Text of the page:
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Rodrigo Felix, Kayza Pereira, Maria Paula Silva, Bianca Silva, Reinaldo Bozelli, Marcos Figueiredo-Barros
Silting due to mining activities may cause loss of biodiversity and ecosystem services in streams. The aim of this research was to evaluate the environmental integrity and test restoration methods through nature-based solutions (NBS) in an Amazonian stream disturbed by fine sediments in n Carajás National Forest (Brazil).. An integrated assessment of fluvial geomorphology and limnological characteristics was carried out in search of remaining habitats and priority areas for restoration. Experiments were carried out to reduce the runoff of fine particles by litter addition, and to search for riparian species capable of developing vegetative propagation on disturbed soil. Over 5 km downstream from the mining area, there was a reduced diversity of benthic organisms and minerals in the riverbed. However, from the third kilometer downstream, greater canopy cover, less fine sediment deposition were found in the channel. The semi-confined areas (up to 3km downstream the mining area) were characterized by reduced longitudinal slope, fragmented forest, thick layer of silt and clay (average = 35cm) in the sediment, buried microhabitats on the riverbed, thus highlighting the areas that demand priority recovery actions. Two riparian species were found capable of developing in silty-clayey soils, and it was observed the potential of using suspended wood in the water as microhabitats for macro-invertebrate colonization. It was also observed that the addition of coarse litter on the soil reduced runoff, turbidity and TSS, showing that the interventions regarding NBS tested on an experimental scale in this research can be suggested as actions for a restoration program.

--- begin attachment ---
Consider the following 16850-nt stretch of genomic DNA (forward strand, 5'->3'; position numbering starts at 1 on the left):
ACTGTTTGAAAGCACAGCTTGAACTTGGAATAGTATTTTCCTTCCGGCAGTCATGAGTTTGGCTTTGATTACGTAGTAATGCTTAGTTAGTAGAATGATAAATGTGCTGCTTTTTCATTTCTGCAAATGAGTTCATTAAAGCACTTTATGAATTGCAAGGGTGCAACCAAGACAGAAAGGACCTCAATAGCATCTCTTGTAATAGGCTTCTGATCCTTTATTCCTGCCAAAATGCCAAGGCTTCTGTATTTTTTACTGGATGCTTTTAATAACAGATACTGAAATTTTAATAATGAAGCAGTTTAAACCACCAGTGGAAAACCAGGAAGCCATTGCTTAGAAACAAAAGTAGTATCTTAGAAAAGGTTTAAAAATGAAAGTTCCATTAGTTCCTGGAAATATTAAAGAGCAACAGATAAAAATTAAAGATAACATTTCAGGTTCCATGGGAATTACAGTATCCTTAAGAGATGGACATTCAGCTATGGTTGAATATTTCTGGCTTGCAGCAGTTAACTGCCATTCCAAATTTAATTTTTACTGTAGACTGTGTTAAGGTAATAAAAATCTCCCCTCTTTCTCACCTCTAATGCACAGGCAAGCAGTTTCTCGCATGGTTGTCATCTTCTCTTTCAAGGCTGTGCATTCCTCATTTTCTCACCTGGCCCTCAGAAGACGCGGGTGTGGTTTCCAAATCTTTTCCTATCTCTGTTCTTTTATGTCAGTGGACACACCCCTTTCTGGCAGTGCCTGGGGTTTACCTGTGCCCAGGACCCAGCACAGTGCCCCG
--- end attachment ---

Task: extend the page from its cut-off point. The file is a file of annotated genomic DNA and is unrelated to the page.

Conference Presentation, SER2021
Pre-approved for CECs under SER's CERP program